(JTA) — The cease-fire agreement announced last week between Israel and Hamas conjures up the wisdom often, if dubiously, attributed to Albert Einstein: “If you always do what you always did, you will always get what you always got.”
Unfortunately, ever since the Israeli government withdrew from the Gaza Strip in 2005 with the naive expectation that it would achieve peace and quiet, the broad brush strokes of the smoldering conflict became all too familiar. Hamas launches large-scale rocket barrages targeting Israeli cities. Since Hamas embeds its military operations within its civilian population, and despite the Israeli army’s herculean efforts, civilian casualties in Israel’s targeted strikes against military targets are unavoidable – by Hamas design. Hamas in turn blames Israel for devastating civilian losses in order to inspire the international community to intervene, pressure Israel into a cease-fire and allow Hamas to claim victory and survive to fight another day.
The mainstream media will reliably paint Israel as the Goliath; international agencies will accuse Israel of war crimes. Neither will even consider the possibility that Hamas’ charter supports Jewish genocide.
That formula has proven lucrative enough to earn funding from allies like Iran and commitments for humanitarian relief from international sources that would be hesitant or legally unable to provide funding to a region governed by a terrorist organization. And then shockingly, those funds are diverted (is it even worth calling it diverted?) to aggressive, offensive military capabilities for the next attack on Israeli civilians.
But the sense of deja vu does not stop with these cycles of violence. It continues into the political and diplomatic response.
U.S. Secretary of State Antony Blinken still insists, for example, that the motivation for reaching a quick cease-fire was to preserve the two-state solution. This despite the fact that Gaza currently operates as a state – albeit more akin to ISIS or the Islamic State of Gaza than a Western liberal democracy.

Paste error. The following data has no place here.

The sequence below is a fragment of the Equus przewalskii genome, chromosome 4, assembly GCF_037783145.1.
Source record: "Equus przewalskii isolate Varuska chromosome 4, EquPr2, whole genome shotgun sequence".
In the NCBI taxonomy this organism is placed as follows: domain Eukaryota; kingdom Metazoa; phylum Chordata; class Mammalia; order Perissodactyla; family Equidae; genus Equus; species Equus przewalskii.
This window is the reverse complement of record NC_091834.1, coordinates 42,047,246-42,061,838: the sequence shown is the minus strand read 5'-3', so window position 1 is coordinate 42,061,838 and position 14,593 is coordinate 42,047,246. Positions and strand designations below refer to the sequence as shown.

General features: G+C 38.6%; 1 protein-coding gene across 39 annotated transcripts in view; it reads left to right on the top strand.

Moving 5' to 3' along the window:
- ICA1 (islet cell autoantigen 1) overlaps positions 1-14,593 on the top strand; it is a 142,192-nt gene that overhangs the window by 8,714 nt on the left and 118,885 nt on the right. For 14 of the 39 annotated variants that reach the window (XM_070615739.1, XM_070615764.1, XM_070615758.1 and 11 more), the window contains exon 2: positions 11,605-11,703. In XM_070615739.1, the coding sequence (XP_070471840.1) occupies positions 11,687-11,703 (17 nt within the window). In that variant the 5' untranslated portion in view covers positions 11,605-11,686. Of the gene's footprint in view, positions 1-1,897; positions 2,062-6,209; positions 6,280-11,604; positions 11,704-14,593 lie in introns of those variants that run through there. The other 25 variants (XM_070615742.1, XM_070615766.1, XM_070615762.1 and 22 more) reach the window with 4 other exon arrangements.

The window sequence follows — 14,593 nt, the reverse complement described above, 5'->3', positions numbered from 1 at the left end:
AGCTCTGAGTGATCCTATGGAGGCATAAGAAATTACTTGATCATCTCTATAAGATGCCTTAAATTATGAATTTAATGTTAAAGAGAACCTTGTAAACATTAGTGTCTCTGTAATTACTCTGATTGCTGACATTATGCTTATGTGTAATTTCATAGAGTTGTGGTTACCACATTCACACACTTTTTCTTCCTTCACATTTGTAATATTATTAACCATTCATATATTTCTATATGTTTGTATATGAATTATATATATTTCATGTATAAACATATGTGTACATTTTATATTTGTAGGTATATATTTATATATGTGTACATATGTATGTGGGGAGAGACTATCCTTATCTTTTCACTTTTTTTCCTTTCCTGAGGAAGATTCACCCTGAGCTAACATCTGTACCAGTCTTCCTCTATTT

How do we end this Groundhog Day cycle? It comes down to the Einstein rule: knowing history, having the courage to acknowledge what has failed, thinking out of the box and, most important, ensuring that our efforts are designed to achieve peace.
This conflict has always been overlaid with religious fervor. Despite a century of evidence to the contrary, one of the strongest elements of messianic belief has been the centrality of the two-state solution as the key to resolving the conflict. Back in 1948, Israel accepted that premise completely. The next 19 years were a de facto two-state solution, which unfortunately did not result in peace. Over the next half century and despite remarkable diplomatic efforts, unrelenting international pressure and multiple Israeli offers to create a Palestinian state, that peace remains elusive, but the belief that Einstein will be proven wrong persists.
Enter the Abraham Accords.
The same school of thought that is obsessed with the two-state solution was also convinced that Israel would never be able to normalize relations with other Arab countries until it created a Palestinian state. Yet the influence of the Abraham Accords is rippling across the region and not just among other Arab countries threatened by the Iranian axis. The spectacle of Arabs and Israelis getting along publicly is making many, even among Israeli Arabs and Palestinians, reevaluate their long-held hostility toward Israel.